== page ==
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The Burr Conspiracy, possibly a secessionist scheme, brought the nation’s attention to the Western Virginia frontier early in the 19th century. The episode was fueled by Ohio Valley settlers’ anger at being denied navigational access to the Mississippi River and by the frustrations of an ambitious politician. Col. Aaron Burr, vice president (1801–05) of the United States, had killed Alexander Hamilton in a duel in 1804 and fallen into disgrace. In 1805, Burr attempted to resuscitate his career by parlaying western sectional discontent into a military expedition into the Southwest. He traveled through the Ohio and Mississippi valleys to formulate his plans. During the trip, he met Harman Blennerhassett, a wealthy Irish expatriate living on an Ohio River island near present Parkersburg. Blennerhassett became one of Burr’s financial backers and allowed his estate to serve as a base of operation.

Burr’s plans unraveled in 1807 with his arrest while leading followers down the Mississippi. Despite the fact that his subsequent treason trial ended in acquittal, historians have remained divided as to the conspiracy’s objectives. Was it a treasonous attempt to separate the West from the United States, a private military expedition against the Spanish-ruled Southwest, or, as Burr’s defenders claimed, a peaceable attempt to settle western lands? The truth, obscured by the destruction of Burr’s papers, probably will never be known.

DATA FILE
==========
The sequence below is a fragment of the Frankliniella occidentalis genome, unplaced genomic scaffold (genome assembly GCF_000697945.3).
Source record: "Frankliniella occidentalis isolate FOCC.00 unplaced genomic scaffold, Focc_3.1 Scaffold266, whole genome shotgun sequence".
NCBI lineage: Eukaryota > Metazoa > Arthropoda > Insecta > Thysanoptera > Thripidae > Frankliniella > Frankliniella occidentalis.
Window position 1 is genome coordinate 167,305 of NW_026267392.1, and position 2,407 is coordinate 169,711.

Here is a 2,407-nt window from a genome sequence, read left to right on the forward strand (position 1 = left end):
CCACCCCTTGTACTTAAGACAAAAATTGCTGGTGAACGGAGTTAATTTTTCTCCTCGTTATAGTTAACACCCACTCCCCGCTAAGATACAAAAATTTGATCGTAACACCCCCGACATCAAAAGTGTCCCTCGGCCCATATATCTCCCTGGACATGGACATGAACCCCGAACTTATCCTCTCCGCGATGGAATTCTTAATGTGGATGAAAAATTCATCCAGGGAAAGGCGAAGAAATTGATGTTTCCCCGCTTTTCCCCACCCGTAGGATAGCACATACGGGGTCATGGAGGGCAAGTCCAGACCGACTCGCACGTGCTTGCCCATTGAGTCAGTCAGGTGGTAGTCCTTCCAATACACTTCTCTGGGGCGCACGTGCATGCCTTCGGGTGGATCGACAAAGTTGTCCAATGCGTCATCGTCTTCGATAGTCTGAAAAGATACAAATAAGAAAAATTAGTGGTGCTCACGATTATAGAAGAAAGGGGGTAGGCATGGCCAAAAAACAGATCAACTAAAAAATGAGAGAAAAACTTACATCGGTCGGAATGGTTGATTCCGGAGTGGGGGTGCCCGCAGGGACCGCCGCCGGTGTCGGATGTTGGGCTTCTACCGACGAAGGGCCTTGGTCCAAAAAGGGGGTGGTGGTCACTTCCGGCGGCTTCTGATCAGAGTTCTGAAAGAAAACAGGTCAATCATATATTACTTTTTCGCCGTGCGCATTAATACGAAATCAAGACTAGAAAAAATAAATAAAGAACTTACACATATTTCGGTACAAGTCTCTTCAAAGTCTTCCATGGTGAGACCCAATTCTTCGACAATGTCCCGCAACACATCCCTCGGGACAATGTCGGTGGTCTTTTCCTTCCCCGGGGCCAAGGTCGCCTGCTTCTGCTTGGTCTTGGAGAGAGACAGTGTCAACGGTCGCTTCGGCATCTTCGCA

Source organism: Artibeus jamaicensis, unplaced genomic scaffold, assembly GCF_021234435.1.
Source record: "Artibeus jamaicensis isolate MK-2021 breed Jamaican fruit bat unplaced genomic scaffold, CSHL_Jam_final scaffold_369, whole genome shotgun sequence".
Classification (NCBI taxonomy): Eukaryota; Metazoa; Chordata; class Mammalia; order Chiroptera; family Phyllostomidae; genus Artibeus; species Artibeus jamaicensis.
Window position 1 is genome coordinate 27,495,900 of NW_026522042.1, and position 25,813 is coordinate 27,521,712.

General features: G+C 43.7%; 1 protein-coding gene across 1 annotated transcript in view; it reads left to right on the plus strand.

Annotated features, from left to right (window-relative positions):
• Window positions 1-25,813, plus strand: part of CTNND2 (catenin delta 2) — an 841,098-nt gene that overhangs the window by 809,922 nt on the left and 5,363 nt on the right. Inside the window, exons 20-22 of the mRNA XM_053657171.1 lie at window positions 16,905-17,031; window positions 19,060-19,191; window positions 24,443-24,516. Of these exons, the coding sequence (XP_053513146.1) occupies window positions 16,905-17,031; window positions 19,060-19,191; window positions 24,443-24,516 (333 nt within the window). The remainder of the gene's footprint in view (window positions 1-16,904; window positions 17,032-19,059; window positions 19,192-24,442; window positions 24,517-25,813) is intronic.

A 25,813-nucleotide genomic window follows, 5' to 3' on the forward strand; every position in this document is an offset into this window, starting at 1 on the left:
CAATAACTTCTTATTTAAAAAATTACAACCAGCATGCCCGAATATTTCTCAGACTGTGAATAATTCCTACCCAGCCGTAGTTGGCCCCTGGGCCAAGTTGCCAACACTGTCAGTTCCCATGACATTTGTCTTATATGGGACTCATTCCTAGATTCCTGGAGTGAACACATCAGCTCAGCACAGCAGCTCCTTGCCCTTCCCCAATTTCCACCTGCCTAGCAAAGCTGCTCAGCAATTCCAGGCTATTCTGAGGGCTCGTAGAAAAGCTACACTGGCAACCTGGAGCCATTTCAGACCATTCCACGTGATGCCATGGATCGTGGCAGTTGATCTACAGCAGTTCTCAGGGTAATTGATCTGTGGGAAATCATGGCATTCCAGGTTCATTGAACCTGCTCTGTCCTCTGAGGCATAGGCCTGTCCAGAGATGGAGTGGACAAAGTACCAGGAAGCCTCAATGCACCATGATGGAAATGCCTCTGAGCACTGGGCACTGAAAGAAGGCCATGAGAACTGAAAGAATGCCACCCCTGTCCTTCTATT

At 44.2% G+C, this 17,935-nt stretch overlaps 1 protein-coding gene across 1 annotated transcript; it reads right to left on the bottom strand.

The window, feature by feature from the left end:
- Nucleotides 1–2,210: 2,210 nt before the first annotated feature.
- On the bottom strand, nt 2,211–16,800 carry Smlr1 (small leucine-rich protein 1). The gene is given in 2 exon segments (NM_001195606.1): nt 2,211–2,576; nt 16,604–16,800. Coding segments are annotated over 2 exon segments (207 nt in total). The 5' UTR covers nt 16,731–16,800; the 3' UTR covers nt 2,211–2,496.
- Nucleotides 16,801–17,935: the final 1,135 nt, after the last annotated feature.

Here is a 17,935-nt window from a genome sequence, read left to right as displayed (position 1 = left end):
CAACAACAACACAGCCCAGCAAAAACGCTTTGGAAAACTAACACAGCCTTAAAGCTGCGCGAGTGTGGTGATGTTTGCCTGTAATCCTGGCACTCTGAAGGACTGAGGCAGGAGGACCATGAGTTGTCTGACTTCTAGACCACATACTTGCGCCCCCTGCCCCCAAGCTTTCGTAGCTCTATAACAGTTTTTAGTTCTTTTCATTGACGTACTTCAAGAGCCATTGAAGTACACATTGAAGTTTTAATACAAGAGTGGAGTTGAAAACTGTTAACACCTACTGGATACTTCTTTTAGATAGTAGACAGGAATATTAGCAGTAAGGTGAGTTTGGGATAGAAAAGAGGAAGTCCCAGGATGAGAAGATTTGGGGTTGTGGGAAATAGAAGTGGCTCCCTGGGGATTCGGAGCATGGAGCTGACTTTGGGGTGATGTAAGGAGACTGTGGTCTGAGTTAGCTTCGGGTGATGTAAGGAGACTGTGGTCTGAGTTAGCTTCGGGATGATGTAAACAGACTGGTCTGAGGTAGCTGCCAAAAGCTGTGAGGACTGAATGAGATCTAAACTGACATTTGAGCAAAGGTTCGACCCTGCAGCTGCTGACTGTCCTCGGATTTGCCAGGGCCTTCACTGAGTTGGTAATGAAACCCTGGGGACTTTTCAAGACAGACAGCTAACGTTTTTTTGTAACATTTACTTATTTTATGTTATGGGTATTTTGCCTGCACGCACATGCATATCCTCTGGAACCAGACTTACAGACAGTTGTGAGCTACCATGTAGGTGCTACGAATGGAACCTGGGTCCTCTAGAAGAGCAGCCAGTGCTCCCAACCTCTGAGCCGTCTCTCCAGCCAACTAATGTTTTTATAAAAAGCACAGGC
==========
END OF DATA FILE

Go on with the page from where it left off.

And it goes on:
The Burr conspiracy’s enduring legal legacy was its clarification of the definition of treason in American law. President Jefferson, perhaps partly motivated by personal animosity, relentlessly prosecuted Burr. Chief Justice John Marshall’s ruling in the Fourth Circuit federal court case, U.S. v. Burr, found that treason required overt action, rather than mere intention or even conspiracy, and that Burr had not crossed that line. The impact on the Blennerhassetts was ruinous, forcing them to flee their island home and ending a romantic episode of Ohio Valley history.

This Article was written by Ray Swick


Sources

Lomask, Milton. Aaron Burr: The Conspiracy and Years of Exile 1805-1836. New York: Farrar, Straus, Giroux, 1982.

Reed, V. B. & J. D. Williams, eds. The Case of Aaron Burr. Boston: Houghton Mifflin, 1960.

Smith, Jean Edward. John Marshall: Definer of a Nation. New York: Henry Holt & Co., 1996.

Abernethy, Thomas P. Aaron Burr in Mississippi. Journal of Southern History, (1949).

Blackwood, Stephen A. "The Aaron Burr Conspiracy." M.A. thesis, University of North Carolina at Greensboro, 1979.

Cite This Article

Swick, Ray "Burr Conspiracy." e-WV: The West Virginia Encyclopedia. 23 January 2012. Web. 26 February 2017.

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